(16 rows)

Please note that apparmor/init and apparmor/init/network-interface-security are in much better place now – immediately after apparmor/, and not apparmor.d. Nice!

What's cool, we can also now also have order by breadth first:

$ WITH RECURSIVE c AS (
    SELECT id, dirname AS path FROM dirs WHERE parent_id is null
    UNION ALL
    SELECT dirs.id, c.path || '/' || dirs.dirname AS path FROM dirs JOIN c ON dirs.parent_id = c.id
) SEARCH BREADTH FIRST BY id SET ordercol
SELECT id, path FROM c ORDER BY ordercol limit 15;
 id |        path         
----+---------------------
  1 | etc
  2 | etc/.java
  3 | etc/GNUstep
  4 | etc/ImageMagick-6
  5 | etc/Muttrc.d
  6 | etc/NetworkManager
 15 | etc/ODBCDataSources
 16 | etc/OpenCL
 18 | etc/PackageKit
 19 | etc/UPower
 20 | etc/X11
 42 | etc/acpi
 44 | etc/alsa
 46 | etc/alternatives
 47 | etc/apache2
(15 rows)

yeah – There are many dirs in /etc, so to see some dirs deeper I will have to offset quite a lot:

$ WITH RECURSIVE c AS (
    SELECT id, dirname AS path FROM dirs WHERE parent_id is null
    UNION ALL
    SELECT dirs.id, c.path || '/' || dirs.dirname AS path FROM dirs JOIN c ON dirs.parent_id = c.id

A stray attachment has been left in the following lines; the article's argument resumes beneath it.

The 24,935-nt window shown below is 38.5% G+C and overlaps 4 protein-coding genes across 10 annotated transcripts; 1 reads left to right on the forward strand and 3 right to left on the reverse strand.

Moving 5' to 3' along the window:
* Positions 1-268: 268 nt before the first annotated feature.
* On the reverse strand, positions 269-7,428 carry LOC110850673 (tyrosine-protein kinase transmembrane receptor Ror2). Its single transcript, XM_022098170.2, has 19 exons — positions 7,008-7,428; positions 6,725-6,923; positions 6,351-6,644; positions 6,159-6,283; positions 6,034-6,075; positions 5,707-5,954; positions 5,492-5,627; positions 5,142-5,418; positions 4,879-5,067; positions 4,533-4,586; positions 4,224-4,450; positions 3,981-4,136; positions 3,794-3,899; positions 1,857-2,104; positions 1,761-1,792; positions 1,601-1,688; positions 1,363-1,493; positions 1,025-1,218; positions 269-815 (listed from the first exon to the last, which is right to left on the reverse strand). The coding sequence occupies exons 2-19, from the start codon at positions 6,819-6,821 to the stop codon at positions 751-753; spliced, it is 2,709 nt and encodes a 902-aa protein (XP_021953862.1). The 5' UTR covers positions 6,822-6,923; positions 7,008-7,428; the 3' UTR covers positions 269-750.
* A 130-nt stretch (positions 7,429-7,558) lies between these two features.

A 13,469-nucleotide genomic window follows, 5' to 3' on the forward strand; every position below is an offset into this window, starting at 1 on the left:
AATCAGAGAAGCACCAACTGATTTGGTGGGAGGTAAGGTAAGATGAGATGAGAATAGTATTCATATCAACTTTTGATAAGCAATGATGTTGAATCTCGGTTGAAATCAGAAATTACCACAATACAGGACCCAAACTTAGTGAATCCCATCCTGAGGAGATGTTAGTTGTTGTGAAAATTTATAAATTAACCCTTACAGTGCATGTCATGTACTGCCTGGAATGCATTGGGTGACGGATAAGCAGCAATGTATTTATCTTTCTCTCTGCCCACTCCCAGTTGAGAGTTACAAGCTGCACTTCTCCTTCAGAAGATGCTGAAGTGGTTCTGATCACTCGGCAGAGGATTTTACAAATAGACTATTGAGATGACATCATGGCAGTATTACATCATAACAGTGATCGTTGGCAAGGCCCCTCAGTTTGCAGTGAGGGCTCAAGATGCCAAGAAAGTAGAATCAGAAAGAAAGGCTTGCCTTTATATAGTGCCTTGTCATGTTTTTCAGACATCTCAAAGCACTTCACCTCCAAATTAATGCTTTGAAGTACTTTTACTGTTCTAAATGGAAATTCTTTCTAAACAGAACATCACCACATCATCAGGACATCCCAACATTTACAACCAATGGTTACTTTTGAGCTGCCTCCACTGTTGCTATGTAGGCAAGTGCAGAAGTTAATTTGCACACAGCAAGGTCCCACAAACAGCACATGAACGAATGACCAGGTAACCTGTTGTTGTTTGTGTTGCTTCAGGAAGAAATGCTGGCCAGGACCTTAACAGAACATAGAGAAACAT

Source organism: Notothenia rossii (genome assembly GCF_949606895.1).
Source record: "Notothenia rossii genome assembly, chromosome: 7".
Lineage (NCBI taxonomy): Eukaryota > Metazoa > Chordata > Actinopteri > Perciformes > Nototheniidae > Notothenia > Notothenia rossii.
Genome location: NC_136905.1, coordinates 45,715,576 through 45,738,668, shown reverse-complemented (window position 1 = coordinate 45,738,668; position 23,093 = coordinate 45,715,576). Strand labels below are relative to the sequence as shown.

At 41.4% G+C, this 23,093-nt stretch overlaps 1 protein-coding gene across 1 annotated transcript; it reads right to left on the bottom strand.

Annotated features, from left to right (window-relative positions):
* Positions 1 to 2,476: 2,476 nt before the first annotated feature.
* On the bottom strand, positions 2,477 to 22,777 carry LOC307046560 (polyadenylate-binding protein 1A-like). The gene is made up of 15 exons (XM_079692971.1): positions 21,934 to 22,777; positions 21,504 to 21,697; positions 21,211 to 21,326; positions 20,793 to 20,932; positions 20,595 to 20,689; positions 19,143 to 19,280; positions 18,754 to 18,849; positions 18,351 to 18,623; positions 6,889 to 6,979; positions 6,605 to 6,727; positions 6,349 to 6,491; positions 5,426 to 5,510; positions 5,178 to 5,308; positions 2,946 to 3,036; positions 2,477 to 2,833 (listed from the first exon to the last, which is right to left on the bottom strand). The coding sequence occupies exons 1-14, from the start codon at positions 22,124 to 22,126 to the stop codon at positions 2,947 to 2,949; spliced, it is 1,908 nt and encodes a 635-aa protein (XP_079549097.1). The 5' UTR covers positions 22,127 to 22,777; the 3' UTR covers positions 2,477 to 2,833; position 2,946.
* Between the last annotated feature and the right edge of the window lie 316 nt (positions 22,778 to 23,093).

) SEARCH BREADTH FIRST BY id SET ordercol
SELECT id, path FROM c ORDER BY ordercol limit 15 offset 170;
 id  |                 path                  
-----+---------------------------------------
 420 | etc/vulkan
 424 | etc/wpa_supplicant
 425 | etc/xdg
 433 | etc/xml
   7 | etc/NetworkManager/conf.d
   8 | etc/NetworkManager/dispatcher.d
  12 | etc/NetworkManager/dnsmasq.d
  13 | etc/NetworkManager/dnsmasq-shared.d
  14 | etc/NetworkManager/system-connections
  17 | etc/OpenCL/vendors
  21 | etc/X11/Xreset.d
  22 | etc/X11/Xresources
  23 | etc/X11/Xsession.d
  24 | etc/X11/app-defaults
  25 | etc/X11/cursors
(15 rows)

This is awesome.

For the second part of the change – cycles, I will need different dataset.

So I took a small bit of Ticket to Ride map:

and converted it to table:

$ create table conns (
    c_from text,
    c_to   text,
    primary key (c_from, c_to)
);
CREATE TABLE
 
$ insert into conns (c_from, c_to)
values
    ( 'Chicago',  'Duluth' ),
    ( 'Duluth',  'Chicago' ),
    ( 'Chicago',  'Toronto' ),
    ( 'Toronto',  'Chicago' ),